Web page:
PETALING JAYA: Rakuten Trade projects that the FBM KLCI will end 2022 at 1,700 points, as foreign funds will continue to enter Malaysia, according to head of research Kenny Yee (pix).
“Our projection for next year is rather bold but, then again, with the volatility on Wall Street, we expect funds will flow to other destinations, especially Asia,” he said at Rakuten Trade’s virtual media outlook session today. “Being part of Southeast Asia, Malaysia should see some spillover effect from foreign fund flows.”
Although the end-2022 target of 1,700 points translates into a 11.33% or 173.13 point improvement from today’s close of 1,526.87 points, Yee pointed out the projected figure translates into a valuation of 14x market PE ratio.
He said the prevailing low market valuations that may limit outflows could be the saving grace for the local bourse, as foreign funds perceive the domestic market as a safe haven for the time being.
On volatility, Yee believes the situation will be dependent on developments on Wall Street as an uptick in volatility is expected next year from an interest rate increase and bond-buying tapering in the US. This will lead to shrinking liquidity in the US and funds will be looking to other destinations to invest in.
Despite the lack of fresh buying catalysts, he anticipates foreign funds will continue to flow into Malaysia as it serves as a cushion to external volatility.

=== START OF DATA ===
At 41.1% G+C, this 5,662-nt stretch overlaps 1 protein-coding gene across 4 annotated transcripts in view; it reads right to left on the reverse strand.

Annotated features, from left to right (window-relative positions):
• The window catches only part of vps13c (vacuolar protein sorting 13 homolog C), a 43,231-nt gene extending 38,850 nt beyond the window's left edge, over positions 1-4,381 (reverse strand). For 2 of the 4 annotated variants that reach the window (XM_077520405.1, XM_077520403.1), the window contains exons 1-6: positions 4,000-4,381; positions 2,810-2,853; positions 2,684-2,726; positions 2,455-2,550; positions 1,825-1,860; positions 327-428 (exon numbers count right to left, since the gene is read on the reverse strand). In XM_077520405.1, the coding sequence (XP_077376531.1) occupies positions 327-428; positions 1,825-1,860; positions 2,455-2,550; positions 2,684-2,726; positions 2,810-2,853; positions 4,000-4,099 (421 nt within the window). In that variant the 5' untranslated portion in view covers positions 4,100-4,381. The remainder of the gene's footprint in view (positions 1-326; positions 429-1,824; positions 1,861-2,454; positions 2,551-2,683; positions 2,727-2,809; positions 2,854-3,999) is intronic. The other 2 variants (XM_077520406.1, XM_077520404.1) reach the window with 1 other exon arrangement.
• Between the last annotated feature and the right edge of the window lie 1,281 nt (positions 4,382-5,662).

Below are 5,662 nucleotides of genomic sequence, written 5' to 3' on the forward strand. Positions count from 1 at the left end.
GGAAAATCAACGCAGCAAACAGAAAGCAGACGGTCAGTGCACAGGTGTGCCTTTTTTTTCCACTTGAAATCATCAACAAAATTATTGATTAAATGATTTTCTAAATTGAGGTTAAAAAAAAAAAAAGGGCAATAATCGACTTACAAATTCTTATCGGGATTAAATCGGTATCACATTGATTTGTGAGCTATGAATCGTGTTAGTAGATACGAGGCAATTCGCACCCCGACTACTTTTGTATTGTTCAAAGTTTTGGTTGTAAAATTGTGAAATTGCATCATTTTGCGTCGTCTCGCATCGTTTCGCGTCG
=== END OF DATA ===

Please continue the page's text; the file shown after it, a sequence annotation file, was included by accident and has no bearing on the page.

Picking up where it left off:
“Hence, I believe Malaysia can be deemed as a safe haven for funds to preserve their capital.”
Year to date, the bourse has seen a net foreign outflow of RM1.5 billion despite a continuous net inflow of RM3.9 billion since August. The previous year saw a record high foreign outflow of RM24 billion.
For the immediate horizon, Rakuten anticipates the key index to end the year at 1,585 points, a downward revision from its earlier estimate of 1,630 points as it does not foresee valuation premium to return anytime soon despite the presence of some foreign funds.
For next year, it foresees the local bourse remaining mundane in the first half but sentiments are expected to improve in the second half as it looks towards 2023.
With regard to Bursa Malaysia’s latest quarterly performance, Yee stated that, at a glance, the third-quarter results are rather weak with the exception of some tech stocks and plantation counters.
“This is expected due to the movement control order (MCO) implementation during the quarter and we will see a spike up in the fourth quarter,” he said.
Moving ahead, Yee expects the bourse’s fundamentals to remain solid but market sentiment has been affected by certain measures laid out in Budget 2022, namely the lifting of the RM200 cap on stamp duty and the one-off ‘Cukai Makmur’ (Prosperity Tax) which will see a tax rate of 33% instead of the usual 24% for companies earning over RM100 million for assessment year 2022.
He said the lifting of stamp duty is expected to translate into a decline in retail participation in the market.
However, Yee pointed out there is still some uncertainty with the implementation of the Prosperity Tax as the government has yet to lay out whether it will be taxed at group or company level. “Should the tax be placed at the company level, the impact might not be as bad as initially feared.”